Overnight Order Flow of Market Orders & Limit Orders
Many Retail Traders really enjoy trading gaps because of the higher point gains that come quickly. But in order to reap the gains from a gap, you must be in the stock PRIOR to the gap. Chasing a gapping stock or trying to buy a stock that has gapped and is running is a much higher risk. The chart example below shows Common Gaps in Candlestick Patterns.
Common Gaps nearly always fill. This means that the stock price will move in the opposite direction of the original price move that caused the gap. So, if a stock has a Common Gap that moves price up, in a few days the price will move down and “fill” the gap before resuming its intended path.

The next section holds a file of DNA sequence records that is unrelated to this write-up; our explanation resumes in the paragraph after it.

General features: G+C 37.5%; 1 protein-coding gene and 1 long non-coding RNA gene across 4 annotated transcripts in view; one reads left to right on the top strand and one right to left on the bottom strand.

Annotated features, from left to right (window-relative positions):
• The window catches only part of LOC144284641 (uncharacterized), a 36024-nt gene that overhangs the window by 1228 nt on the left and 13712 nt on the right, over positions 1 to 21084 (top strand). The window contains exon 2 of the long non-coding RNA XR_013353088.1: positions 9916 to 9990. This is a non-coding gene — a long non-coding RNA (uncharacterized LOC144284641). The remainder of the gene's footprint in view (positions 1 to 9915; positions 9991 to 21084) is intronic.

Gaps that are common are usually filled by Intraday or Short-Term Traders taking profit quickly. So, always be aware when a Common Gap has occurred, and then you can avoid many untimely entries.
In this chart example, the two green arrows point to the last gap, which is NOT a Common Gap or a Breakaway Gap. Breakaways are strictly gaps that jump completely over and above resistance. This gap did not jump over resistance completely.
Martha Stokes CMT
TechniTrader technical analysis using a FreeStockCharts chart, courtesy of Worden Bros. and FreeStockCharts.com
Chartered Market Technician
Instructor & Developer of TechniTrader Stock & Option Courses
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